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Indiana's Paul George eager to play with healed leg, new players on up-tempo Pacers team

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INDIANAPOLIS — is too busy this summer to reflect much on his gruesome leg injury.

Eleven months after the injury ruined his season and derailed the Pacers' title hopes, George has moved on. He's dunking off both feet, following his traditional training regimen and preparing for another NBA season with a new cast of teammates -- all without giving his broken right leg a second thought.

"It almost seems like it happened ages ago," George said Saturday at a basketball camp in Indianapolis. "I forget sometimes that it happened less than a year ago, and that's a good thing because I've just been on the court, working out."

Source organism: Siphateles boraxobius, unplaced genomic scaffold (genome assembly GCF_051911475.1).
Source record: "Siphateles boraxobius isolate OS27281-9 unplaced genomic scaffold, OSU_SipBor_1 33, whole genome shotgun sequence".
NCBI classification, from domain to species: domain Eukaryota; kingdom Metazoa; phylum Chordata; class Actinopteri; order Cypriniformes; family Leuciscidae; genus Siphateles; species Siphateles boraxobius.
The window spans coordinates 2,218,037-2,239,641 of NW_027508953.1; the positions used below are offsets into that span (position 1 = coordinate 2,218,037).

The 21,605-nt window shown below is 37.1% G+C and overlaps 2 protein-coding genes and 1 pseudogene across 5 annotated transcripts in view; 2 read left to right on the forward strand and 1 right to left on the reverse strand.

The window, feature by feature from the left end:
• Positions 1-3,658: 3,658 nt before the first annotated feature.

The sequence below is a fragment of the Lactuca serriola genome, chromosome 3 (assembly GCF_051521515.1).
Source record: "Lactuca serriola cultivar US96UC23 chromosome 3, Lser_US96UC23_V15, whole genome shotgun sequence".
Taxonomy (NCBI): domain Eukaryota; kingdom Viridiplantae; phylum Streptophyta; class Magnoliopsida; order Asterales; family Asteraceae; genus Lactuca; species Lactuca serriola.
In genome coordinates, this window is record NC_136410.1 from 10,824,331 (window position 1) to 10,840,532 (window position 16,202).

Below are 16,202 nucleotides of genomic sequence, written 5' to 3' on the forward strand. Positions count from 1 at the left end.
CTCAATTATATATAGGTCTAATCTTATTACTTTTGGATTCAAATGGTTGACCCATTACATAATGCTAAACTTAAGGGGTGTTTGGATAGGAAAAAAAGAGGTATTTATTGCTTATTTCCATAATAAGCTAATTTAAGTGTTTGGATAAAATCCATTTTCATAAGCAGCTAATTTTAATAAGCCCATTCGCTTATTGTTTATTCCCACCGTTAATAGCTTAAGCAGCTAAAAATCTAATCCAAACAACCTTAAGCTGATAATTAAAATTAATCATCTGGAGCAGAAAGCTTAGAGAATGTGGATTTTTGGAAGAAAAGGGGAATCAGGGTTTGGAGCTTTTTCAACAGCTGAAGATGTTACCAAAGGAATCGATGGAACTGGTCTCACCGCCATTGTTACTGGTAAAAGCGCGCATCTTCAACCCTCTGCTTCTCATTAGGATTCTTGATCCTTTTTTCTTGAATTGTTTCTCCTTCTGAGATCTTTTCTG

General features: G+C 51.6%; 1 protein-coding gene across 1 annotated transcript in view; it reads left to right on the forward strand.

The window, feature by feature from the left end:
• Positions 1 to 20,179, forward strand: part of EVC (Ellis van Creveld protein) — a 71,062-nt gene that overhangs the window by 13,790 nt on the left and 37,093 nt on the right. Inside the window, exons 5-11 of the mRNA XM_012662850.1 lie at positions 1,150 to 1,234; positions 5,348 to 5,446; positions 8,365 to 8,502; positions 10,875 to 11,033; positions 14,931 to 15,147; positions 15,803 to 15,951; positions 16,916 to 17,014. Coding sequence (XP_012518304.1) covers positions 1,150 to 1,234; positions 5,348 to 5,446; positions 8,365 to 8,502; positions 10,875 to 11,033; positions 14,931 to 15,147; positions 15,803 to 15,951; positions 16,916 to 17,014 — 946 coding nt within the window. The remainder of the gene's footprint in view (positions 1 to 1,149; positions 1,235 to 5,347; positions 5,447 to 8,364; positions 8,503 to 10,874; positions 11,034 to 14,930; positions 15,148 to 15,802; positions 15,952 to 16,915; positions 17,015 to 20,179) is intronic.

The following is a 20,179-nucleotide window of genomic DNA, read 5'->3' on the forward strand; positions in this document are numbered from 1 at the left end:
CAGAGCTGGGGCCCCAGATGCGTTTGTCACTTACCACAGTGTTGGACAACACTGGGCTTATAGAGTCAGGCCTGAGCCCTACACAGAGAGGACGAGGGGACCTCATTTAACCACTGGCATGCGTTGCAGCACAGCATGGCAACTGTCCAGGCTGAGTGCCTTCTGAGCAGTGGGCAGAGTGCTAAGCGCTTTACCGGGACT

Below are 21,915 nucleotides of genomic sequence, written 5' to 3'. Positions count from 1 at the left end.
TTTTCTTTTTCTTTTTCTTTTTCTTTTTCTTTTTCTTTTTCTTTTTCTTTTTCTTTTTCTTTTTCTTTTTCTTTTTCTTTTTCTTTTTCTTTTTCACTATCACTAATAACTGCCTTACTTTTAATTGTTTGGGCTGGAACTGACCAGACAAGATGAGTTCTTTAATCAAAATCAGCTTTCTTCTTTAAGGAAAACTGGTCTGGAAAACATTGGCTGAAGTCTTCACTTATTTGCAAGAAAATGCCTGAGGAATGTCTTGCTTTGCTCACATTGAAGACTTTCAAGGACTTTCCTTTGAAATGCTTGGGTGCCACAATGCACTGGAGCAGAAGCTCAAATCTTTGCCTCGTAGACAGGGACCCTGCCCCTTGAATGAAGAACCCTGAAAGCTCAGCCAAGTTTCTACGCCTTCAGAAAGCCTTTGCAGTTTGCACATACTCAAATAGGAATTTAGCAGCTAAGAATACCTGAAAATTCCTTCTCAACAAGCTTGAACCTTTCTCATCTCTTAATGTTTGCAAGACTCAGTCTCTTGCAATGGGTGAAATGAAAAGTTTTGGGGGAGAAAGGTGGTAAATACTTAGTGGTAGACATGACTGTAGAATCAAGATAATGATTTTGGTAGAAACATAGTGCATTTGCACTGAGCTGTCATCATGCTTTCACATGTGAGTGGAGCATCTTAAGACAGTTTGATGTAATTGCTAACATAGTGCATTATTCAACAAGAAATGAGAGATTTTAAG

That's good news for the Pacers, who desperately need George to regain his All-Star form if they're going to make the playoffs or contend for a championship.

Their seemingly stable roster has undergone a major offseason overhaul. Starting forward , two-time All-Star center , backup point guard and backup forward all have found new homes.

Indiana responded by re-signing two backups, guard and forward , and has a deal in place with free agent shooting guard . It also chose athletic big man Myles Turner and combo guard in the draft. Other moves could be on the way as the team moves from the plodding half-court offense that spurred two Eastern Conference finals runs to the trendier up-tempo pace.

Players are still trying to figure out their roles.

"They've just told me to be ready when my name is called," said Turner, who was working the camp with George and Young. "I've just got to go out there and compete. I think that's what's important at the next level."

One thing is obvious: A healthy George is essential to make all this work.

The good news is that George likes the change of direction. He just didn't expect so many changes.